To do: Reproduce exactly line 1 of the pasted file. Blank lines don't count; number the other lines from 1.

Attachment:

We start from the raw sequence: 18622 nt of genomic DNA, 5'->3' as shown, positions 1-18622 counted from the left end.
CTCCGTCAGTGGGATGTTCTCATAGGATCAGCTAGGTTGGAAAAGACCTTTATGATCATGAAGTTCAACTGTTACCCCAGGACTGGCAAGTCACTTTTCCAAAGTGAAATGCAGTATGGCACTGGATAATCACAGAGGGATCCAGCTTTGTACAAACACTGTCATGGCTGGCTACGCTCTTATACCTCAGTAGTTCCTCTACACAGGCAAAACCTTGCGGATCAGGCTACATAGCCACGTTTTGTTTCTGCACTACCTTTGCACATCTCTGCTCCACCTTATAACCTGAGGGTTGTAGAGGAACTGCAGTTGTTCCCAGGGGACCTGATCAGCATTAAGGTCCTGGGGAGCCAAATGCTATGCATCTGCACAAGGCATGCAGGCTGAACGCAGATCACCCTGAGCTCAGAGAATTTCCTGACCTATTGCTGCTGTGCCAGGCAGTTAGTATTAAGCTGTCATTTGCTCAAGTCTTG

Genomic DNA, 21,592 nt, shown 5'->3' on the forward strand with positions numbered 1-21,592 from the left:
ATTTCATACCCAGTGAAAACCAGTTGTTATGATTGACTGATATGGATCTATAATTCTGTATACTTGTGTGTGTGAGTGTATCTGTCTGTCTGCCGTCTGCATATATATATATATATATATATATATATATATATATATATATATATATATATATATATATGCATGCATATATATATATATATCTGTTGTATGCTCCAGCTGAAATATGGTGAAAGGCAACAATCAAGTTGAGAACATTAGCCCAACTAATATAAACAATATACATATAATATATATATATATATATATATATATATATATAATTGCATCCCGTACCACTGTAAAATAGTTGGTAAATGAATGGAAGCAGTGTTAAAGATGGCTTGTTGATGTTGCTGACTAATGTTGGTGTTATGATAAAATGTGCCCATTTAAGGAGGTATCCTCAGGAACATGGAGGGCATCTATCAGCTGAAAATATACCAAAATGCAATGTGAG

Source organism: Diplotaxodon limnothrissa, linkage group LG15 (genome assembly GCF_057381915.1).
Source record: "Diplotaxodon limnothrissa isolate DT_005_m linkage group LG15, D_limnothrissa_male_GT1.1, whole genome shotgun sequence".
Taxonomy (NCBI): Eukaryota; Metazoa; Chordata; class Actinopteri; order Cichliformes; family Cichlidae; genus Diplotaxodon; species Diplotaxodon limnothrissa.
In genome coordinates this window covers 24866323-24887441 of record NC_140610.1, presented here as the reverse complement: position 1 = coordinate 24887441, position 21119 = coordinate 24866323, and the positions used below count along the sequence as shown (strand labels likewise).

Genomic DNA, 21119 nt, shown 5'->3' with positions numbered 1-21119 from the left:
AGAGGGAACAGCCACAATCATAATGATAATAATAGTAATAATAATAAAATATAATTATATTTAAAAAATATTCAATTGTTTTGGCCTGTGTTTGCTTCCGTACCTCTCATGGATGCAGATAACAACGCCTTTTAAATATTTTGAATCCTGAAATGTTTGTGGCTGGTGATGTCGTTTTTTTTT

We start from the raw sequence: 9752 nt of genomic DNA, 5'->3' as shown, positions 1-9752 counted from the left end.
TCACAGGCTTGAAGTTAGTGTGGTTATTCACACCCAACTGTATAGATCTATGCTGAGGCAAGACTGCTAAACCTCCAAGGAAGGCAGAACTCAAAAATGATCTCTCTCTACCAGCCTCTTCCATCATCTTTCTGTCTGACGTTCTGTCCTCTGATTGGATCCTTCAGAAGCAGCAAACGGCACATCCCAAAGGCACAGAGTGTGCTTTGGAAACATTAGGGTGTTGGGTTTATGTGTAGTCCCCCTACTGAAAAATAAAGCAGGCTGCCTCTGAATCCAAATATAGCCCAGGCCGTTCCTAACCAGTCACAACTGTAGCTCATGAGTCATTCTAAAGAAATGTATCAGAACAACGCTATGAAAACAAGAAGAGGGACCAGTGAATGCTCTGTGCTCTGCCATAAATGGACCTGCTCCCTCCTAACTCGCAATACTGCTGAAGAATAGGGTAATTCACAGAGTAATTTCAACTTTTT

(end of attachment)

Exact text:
We start from the raw sequence: 18622 nt of genomic DNA, 5'->3' as shown, positions 1-18622 counted from the left end.